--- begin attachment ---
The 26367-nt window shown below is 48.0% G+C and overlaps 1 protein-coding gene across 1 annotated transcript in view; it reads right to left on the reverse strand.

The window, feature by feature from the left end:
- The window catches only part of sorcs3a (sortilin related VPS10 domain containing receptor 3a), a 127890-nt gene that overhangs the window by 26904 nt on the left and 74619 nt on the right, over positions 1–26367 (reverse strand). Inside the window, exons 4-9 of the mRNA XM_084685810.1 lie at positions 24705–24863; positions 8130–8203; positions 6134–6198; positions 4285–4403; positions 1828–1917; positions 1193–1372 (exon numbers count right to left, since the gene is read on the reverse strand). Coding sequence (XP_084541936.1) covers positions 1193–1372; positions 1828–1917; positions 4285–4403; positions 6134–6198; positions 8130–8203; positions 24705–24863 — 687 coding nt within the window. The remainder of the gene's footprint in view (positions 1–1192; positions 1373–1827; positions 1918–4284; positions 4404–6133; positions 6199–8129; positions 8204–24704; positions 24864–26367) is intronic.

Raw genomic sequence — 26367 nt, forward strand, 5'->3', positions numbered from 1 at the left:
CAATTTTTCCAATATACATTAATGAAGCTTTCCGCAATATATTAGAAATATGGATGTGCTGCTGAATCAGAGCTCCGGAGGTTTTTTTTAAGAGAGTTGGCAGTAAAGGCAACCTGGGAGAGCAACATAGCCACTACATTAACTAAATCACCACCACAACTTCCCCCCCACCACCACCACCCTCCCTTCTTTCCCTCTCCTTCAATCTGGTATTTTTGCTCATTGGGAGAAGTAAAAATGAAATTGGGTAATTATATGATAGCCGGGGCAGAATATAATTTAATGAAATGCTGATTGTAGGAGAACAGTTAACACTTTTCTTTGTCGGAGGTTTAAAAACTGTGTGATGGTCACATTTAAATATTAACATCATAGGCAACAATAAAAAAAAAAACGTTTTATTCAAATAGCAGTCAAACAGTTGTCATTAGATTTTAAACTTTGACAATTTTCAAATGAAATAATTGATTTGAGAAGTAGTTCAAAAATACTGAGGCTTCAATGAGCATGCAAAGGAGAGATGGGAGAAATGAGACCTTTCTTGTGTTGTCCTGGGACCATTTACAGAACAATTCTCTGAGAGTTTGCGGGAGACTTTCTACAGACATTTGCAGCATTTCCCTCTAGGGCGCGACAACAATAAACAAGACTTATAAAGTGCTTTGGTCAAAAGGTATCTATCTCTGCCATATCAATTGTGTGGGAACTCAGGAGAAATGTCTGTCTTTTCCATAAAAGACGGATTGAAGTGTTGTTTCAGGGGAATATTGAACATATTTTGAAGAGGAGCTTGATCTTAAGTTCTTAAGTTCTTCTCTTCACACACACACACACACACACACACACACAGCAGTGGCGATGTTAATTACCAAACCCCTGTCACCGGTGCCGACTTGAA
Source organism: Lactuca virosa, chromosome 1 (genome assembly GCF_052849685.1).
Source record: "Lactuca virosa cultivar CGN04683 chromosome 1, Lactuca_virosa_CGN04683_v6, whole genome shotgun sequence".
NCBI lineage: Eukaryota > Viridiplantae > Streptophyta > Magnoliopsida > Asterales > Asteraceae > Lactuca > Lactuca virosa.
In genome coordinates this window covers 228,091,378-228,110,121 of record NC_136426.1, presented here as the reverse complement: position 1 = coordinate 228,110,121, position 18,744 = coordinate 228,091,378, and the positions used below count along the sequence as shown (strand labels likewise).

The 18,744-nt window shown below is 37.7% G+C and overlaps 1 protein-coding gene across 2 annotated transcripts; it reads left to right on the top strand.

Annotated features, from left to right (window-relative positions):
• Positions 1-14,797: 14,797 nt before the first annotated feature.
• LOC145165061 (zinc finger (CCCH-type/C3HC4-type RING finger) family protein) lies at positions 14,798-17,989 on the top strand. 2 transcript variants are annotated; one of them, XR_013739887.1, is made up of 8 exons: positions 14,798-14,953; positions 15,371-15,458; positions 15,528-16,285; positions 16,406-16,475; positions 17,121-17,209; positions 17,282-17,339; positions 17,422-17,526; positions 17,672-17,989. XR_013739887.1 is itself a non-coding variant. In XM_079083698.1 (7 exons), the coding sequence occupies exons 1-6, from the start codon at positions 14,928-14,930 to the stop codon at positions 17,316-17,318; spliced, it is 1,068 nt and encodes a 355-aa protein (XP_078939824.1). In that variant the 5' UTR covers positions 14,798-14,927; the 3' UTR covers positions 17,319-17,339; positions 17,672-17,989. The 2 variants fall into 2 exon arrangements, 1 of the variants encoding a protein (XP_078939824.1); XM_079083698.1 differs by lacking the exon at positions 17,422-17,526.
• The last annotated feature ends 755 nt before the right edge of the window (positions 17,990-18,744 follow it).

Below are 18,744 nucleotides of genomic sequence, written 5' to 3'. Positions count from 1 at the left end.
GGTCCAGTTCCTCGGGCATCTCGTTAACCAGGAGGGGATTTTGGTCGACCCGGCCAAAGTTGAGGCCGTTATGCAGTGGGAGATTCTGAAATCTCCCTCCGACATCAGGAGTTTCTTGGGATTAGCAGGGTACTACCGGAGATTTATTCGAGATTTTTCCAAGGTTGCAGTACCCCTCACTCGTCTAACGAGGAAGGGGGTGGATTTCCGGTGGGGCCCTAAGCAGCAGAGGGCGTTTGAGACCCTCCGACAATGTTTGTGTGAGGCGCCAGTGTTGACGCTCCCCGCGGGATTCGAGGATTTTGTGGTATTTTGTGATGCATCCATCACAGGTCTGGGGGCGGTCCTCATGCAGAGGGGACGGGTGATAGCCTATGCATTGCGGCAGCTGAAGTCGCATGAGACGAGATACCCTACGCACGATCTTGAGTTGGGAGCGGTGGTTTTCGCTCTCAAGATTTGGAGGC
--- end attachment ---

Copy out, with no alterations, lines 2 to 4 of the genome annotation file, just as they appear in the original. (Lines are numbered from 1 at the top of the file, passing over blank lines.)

The window, feature by feature from the left end:
- The window catches only part of sorcs3a (sortilin related VPS10 domain containing receptor 3a), a 127890-nt gene that overhangs the window by 26904 nt on the left and 74619 nt on the right, over positions 1–26367 (reverse strand). Inside the window, exons 4-9 of the mRNA XM_084685810.1 lie at positions 24705–24863; positions 8130–8203; positions 6134–6198; positions 4285–4403; positions 1828–1917; positions 1193–1372 (exon numbers count right to left, since the gene is read on the reverse strand). Coding sequence (XP_084541936.1) covers positions 1193–1372; positions 1828–1917; positions 4285–4403; positions 6134–6198; positions 8130–8203; positions 24705–24863 — 687 coding nt within the window. The remainder of the gene's footprint in view (positions 1–1192; positions 1373–1827; positions 1918–4284; positions 4404–6133; positions 6199–8129; positions 8204–24704; positions 24864–26367) is intronic.

Raw genomic sequence — 26367 nt, forward strand, 5'->3', positions numbered from 1 at the left: